Nov 17, 2006

How to make a site inaccessible

The publication Indian Newslink of New Zealand Indian community seems headed for a negative spiral. They had a very nice HTML delivered web page with full contents available for free for all to see. Then suddenly some old-timer must have protested that it doesn't look like their printed newspaper and he doesn't understand it.

So somebody must have had a brainstorm to go an deliver the whole publication as a printed page look alike. There was an grand announcement that the publication is tying up with India's Bodhtree software company to apply their Pressmart ePaper solution to deliver their publication in much more amazing way.

Now that it has been done, though this solution is interesting, it's mostly a flashy novelty. It delivers the print page onscreen to view, and the user can move the mouse over any of the article areas to get a hover-view popup of the summary. The article print is an image and usually too small to be readable. So to actually read it, you have to click the dang thing which opens up a pop-up page which is lo-and-behold a normal HTML page. "Why couldn't they have normal HTML pages anyway", you ask? Good question. In addition there are also the following faults. The whole paper is delivered through a standard application that - get this - doesn't work in Firefox! They seem to have used .Net technologies but in a way that's not cross-browser compatible.

The application delivers one edition of the publication at a time on screen. Though you can use a calendar drop-down to navigate to previous editions, note that only the edition which is currently visible is actively loaded in the application. That means that the searches that happen only search the current edition, and there's not archival search available. That makes a very poor tool for researchers. Then their are RSS feeds which are non-dynamic. No kidding, the RSS feeds provided correspond to a single page on a single date. Sooo, that means that you can load that RSS link to your RSS reader and the contents will never change!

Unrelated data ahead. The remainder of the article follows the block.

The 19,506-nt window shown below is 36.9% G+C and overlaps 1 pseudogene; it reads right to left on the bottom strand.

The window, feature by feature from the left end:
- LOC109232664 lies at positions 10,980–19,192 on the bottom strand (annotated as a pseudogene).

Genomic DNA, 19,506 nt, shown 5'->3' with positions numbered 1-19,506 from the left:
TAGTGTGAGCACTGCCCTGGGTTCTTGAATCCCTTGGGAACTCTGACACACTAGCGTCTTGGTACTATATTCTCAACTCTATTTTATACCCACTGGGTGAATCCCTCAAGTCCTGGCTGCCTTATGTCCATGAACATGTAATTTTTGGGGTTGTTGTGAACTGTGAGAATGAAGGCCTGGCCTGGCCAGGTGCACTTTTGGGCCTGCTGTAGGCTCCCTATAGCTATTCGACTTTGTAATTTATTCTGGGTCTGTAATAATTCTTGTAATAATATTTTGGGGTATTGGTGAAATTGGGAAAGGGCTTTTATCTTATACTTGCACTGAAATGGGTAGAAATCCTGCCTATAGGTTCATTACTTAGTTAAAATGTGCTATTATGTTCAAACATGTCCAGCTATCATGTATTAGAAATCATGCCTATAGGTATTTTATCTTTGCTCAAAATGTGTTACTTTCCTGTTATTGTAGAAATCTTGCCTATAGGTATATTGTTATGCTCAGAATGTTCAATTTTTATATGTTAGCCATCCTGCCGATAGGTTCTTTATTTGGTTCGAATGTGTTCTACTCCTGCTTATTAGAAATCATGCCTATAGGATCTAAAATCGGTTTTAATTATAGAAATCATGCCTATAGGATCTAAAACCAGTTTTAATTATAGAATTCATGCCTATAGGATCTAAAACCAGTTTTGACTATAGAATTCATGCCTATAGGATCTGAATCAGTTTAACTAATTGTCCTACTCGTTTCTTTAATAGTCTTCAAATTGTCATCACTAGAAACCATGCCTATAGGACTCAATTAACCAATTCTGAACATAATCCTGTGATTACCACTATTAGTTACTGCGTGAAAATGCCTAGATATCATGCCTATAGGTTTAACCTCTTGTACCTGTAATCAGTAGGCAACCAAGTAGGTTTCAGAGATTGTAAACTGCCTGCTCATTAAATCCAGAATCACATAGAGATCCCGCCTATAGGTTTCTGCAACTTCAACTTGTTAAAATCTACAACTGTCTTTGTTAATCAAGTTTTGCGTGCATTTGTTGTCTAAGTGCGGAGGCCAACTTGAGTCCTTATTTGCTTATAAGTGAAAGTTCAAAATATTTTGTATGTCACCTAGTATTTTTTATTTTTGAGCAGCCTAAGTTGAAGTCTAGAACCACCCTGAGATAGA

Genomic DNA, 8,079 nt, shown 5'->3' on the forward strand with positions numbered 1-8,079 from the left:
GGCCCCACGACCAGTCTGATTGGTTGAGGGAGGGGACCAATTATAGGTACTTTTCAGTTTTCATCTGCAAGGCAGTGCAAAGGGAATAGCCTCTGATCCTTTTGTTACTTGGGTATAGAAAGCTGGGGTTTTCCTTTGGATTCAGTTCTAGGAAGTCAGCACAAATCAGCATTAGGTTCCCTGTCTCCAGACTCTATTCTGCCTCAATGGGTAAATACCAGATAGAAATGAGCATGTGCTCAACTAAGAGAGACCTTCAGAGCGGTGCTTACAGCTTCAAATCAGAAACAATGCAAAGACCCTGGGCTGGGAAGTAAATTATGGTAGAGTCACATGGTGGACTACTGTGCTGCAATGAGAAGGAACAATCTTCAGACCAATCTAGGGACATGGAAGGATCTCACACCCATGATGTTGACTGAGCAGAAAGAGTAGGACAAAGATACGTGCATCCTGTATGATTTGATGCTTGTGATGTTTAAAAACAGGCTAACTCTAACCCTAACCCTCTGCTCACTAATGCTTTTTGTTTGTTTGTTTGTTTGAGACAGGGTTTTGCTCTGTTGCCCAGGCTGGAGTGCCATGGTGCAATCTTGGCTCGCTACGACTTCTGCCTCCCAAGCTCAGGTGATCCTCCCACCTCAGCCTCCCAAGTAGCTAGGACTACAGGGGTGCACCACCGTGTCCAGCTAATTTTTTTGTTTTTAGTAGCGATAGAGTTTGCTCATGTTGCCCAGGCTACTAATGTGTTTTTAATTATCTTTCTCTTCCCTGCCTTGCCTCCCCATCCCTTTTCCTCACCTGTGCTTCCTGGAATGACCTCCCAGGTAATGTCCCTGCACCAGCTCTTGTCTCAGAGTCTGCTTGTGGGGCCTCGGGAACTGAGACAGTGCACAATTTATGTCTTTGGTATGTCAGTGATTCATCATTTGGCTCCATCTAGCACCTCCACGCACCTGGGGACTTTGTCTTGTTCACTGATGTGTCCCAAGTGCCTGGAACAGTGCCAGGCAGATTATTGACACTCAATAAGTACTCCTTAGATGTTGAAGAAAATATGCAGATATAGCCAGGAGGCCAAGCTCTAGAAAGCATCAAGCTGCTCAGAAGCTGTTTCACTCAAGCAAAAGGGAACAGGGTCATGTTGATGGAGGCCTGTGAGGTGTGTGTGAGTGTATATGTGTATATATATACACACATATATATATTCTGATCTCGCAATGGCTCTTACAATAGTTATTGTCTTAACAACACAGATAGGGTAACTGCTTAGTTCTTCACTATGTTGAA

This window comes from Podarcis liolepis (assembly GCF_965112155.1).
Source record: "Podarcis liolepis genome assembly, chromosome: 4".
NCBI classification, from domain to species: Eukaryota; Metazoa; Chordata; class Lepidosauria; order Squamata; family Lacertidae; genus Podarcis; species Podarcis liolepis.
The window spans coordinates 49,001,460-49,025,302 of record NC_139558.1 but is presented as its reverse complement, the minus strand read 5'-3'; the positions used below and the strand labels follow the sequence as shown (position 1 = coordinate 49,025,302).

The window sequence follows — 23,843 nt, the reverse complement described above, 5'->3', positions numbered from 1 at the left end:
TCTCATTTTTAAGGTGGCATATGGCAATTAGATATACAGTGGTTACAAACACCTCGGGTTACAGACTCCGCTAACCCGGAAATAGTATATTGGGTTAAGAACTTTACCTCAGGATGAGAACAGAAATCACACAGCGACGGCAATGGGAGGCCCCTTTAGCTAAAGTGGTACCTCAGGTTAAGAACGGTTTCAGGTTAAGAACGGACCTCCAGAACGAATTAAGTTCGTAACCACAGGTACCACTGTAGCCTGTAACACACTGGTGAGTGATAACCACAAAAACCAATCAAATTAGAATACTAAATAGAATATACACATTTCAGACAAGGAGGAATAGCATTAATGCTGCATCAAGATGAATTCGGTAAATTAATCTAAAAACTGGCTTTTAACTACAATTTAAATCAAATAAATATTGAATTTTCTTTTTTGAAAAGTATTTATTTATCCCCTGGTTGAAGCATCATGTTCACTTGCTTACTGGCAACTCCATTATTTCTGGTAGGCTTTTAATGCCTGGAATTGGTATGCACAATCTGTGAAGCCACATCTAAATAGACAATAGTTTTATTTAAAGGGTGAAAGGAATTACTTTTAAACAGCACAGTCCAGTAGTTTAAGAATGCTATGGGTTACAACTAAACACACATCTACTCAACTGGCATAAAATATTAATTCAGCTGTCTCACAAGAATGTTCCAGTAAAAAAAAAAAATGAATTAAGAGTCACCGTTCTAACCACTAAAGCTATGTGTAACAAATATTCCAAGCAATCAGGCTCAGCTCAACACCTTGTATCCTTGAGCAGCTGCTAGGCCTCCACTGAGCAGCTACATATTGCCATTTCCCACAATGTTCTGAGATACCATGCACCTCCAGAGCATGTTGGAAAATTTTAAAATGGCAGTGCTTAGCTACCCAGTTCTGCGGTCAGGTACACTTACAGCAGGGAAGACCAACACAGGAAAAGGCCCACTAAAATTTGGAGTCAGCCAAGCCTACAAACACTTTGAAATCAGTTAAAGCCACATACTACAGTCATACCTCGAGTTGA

Recently I read someone saying that "the current delivery of data has to be at the point where the user needs it". But this novelty application absolutely refused to confirm to this principle. I've noticed that some of the other clients of this software such as Times of India, mainly provide a normal HTML website with this as a side feature.

On top of all this the publication which as basic-HTML was free for the community, now requires a subscription fee before it lets you take a look at its precious contents. What must have happened was that now that they are using this propriety software to deliver their publication, they have to pay a recurring license fee, and that cannot be handled by a simple community budget.

In the end I was roused up enough to send them some feedback about it :


I would like to offer the following suggestions.
1. Provide an RSS feed URL for all the news, that gets updated automatically when each new editon is published. Your current RSS Url's seem tied down to a specific page on a specific date. This defeats the very purpose of RSS which are supposed to remain constant and their content is dynamically updated. It's ridiculous to be expected to manually copy the RSS each time for a new edition from the site.
2. You are no doubt aware that the current site application architecture does not allow it to function in Firefox browser. As Firefox is currently considered to be the most advanced browser and it's use is rising - you are severely limiting the accessibility of this publication. I would recommend that an alternative simple HTML equivalent of the publication be also made available, or that Java applets be used to deliver the application which are compatible across all browsers.
3. I understand that you are focussing on delivering a print equivalent of your publication online, but it is important that you want to make the contents available on the web so it would be good to follow basic web conventions and standards.

In a competitive environment it would not be in your interest to have publication whose accessibility is restricted, while there may be other more easily available sources of equivalent news. The fact that I have to pay for it is another factor that increases your responsibility to provide responsible access.

My father who used to follow your publication with keen interest, has been so frustrated with your current interface, that he has given up reading it.

Hope somebody's listening, else I see a failed publication.

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